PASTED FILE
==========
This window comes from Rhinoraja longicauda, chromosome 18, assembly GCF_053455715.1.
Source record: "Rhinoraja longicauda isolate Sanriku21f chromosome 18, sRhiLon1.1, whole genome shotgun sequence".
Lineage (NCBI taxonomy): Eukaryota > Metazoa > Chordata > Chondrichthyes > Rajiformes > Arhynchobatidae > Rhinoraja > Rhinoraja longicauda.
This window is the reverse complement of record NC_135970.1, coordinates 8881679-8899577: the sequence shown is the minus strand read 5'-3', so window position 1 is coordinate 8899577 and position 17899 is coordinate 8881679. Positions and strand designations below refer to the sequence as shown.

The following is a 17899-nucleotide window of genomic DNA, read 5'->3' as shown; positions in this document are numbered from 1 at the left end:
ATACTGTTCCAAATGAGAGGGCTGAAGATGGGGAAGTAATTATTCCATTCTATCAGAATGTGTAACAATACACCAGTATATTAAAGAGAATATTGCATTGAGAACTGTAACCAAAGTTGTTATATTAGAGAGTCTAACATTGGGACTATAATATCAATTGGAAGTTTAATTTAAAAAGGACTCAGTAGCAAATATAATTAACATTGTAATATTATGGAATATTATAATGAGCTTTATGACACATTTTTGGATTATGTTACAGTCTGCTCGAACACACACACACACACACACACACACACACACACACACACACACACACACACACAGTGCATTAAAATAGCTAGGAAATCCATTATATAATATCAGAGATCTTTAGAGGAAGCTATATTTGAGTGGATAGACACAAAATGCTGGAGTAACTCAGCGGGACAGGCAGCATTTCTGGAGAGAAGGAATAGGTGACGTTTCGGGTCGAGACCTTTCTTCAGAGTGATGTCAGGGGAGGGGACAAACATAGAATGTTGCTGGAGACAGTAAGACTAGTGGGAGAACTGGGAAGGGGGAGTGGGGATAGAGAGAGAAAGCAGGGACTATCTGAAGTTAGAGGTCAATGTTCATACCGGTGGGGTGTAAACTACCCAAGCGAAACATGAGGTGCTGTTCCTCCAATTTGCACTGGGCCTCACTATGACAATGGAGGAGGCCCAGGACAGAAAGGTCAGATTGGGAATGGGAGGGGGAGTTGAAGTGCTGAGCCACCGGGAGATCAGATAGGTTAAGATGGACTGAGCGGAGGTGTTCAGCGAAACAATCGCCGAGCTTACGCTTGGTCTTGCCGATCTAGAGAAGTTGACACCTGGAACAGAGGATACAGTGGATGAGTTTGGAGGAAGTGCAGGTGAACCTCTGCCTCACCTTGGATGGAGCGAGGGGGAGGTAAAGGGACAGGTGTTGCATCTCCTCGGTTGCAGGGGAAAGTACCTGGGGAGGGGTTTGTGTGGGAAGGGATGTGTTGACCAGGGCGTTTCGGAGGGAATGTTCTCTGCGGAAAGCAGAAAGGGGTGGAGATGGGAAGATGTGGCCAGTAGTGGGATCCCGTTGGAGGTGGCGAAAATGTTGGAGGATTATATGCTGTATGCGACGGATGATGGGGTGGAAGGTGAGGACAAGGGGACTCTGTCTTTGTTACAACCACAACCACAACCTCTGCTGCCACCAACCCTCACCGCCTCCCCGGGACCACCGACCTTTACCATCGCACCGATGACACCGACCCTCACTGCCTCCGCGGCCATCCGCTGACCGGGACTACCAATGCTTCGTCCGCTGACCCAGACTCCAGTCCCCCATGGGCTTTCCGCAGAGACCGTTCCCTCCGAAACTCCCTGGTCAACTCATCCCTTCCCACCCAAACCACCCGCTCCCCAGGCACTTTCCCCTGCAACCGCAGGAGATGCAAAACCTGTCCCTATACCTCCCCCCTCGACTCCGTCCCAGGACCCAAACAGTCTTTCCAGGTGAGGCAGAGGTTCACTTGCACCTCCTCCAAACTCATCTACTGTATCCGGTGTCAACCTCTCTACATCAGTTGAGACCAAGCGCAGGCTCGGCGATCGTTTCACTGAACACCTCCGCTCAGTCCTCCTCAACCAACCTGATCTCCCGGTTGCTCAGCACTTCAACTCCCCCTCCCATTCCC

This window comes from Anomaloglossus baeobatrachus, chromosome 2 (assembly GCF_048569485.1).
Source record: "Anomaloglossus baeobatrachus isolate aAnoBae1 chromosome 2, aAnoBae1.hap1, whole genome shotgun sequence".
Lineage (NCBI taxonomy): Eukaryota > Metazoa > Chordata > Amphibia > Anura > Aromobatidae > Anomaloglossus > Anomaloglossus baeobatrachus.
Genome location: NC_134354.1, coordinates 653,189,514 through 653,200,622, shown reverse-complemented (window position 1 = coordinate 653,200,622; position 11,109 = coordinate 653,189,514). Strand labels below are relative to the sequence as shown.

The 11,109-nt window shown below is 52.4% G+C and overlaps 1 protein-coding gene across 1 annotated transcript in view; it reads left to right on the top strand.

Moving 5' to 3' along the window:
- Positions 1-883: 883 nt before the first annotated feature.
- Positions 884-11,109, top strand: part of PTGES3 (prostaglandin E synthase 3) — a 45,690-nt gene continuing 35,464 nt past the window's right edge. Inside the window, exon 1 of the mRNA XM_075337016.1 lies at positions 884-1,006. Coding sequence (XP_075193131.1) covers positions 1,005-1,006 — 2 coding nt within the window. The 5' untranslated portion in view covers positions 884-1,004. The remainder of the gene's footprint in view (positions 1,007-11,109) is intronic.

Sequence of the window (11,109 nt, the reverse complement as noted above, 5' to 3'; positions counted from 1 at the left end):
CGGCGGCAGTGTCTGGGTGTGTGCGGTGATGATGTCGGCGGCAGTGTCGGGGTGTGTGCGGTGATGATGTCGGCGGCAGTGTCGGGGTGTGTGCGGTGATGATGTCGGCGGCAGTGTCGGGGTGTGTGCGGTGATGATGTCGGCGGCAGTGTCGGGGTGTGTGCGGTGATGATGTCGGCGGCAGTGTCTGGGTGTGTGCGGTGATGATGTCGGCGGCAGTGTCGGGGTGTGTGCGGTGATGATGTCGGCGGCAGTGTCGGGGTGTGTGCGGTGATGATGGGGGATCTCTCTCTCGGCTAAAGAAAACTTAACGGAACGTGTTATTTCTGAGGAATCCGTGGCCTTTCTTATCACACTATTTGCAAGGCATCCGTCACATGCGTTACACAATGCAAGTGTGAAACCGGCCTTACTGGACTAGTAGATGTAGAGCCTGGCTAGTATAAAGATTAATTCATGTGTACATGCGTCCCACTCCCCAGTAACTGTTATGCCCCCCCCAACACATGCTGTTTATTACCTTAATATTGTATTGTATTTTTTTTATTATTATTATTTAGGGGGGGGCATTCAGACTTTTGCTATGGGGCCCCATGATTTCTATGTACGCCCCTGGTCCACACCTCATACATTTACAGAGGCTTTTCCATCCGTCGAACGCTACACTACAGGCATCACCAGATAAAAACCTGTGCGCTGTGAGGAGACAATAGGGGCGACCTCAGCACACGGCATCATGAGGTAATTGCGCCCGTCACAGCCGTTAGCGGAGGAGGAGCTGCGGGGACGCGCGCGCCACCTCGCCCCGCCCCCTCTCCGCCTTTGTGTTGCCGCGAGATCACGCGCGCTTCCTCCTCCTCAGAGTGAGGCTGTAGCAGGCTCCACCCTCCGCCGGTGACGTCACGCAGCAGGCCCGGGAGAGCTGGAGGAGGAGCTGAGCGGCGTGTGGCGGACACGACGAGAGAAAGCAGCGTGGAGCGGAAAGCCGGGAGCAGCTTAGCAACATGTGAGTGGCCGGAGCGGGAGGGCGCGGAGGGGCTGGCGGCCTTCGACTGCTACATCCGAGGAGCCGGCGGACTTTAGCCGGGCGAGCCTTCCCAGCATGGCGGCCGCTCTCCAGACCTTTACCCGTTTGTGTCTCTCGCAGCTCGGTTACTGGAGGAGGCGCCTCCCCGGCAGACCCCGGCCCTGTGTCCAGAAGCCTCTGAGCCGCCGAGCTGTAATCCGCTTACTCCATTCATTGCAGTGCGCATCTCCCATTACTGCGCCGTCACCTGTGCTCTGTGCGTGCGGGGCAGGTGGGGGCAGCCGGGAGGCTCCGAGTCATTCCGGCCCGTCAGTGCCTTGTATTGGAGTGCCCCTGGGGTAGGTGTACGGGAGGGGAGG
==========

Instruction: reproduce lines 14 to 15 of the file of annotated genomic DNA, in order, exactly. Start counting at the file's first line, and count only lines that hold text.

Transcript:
- Positions 884-11,109, top strand: part of PTGES3 (prostaglandin E synthase 3) — a 45,690-nt gene continuing 35,464 nt past the window's right edge. Inside the window, exon 1 of the mRNA XM_075337016.1 lies at positions 884-1,006. Coding sequence (XP_075193131.1) covers positions 1,005-1,006 — 2 coding nt within the window. The 5' untranslated portion in view covers positions 884-1,004. The remainder of the gene's footprint in view (positions 1,007-11,109) is intronic.

Sequence of the window (11,109 nt, the reverse complement as noted above, 5' to 3'; positions counted from 1 at the left end):